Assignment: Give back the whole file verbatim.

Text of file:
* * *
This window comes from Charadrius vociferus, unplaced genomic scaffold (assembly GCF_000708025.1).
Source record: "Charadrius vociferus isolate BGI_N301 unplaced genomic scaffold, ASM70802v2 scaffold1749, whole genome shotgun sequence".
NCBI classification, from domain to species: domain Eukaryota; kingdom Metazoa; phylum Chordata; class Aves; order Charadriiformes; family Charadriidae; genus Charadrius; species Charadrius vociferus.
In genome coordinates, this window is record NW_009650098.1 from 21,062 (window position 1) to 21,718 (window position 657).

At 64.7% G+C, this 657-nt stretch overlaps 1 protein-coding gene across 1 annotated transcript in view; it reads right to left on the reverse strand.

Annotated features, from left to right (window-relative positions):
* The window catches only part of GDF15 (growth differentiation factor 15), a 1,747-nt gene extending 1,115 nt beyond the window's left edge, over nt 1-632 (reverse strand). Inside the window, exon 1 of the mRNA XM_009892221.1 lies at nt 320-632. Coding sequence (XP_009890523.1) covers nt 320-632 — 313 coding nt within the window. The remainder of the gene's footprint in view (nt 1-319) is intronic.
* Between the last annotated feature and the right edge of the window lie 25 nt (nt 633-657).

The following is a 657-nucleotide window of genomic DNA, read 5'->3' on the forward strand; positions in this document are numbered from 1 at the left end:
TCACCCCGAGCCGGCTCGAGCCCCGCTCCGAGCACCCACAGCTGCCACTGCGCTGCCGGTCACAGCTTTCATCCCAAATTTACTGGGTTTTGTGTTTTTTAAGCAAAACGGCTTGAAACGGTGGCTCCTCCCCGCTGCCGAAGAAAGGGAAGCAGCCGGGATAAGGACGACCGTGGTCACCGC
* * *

This window comes from Charadrius vociferus, unplaced genomic scaffold (assembly GCF_000708025.1).
Source record: "Charadrius vociferus isolate BGI_N301 unplaced genomic scaffold, ASM70802v2 scaffold1749, whole genome shotgun sequence".
NCBI classification, from domain to species: domain Eukaryota; kingdom Metazoa; phylum Chordata; class Aves; order Charadriiformes; family Charadriidae; genus Charadrius; species Charadrius vociferus.
In genome coordinates, this window is record NW_009650098.1 from 21,062 (window position 1) to 21,718 (window position 657).

At 64.7% G+C, this 657-nt stretch overlaps 1 protein-coding gene across 1 annotated transcript in view; it reads right to left on the reverse strand.

Annotated features, from left to right (window-relative positions):
* The window catches only part of GDF15 (growth differentiation factor 15), a 1,747-nt gene extending 1,115 nt beyond the window's left edge, over nt 1-632 (reverse strand). Inside the window, exon 1 of the mRNA XM_009892221.1 lies at nt 320-632. Coding sequence (XP_009890523.1) covers nt 320-632 — 313 coding nt within the window. The remainder of the gene's footprint in view (nt 1-319) is intronic.
* Between the last annotated feature and the right edge of the window lie 25 nt (nt 633-657).

The following is a 657-nucleotide window of genomic DNA, read 5'->3' on the forward strand; positions in this document are numbered from 1 at the left end:
TCACCCCGAGCCGGCTCGAGCCCCGCTCCGAGCACCCACAGCTGCCACTGCGCTGCCGGTCACAGCTTTCATCCCAAATTTACTGGGTTTTGTGTTTTTTAAGCAAAACGGCTTGAAACGGTGGCTCCTCCCCGCTGCCGAAGAAAGGGAAGCAGCCGGGATAAGGACGACCGTGGTCACCGC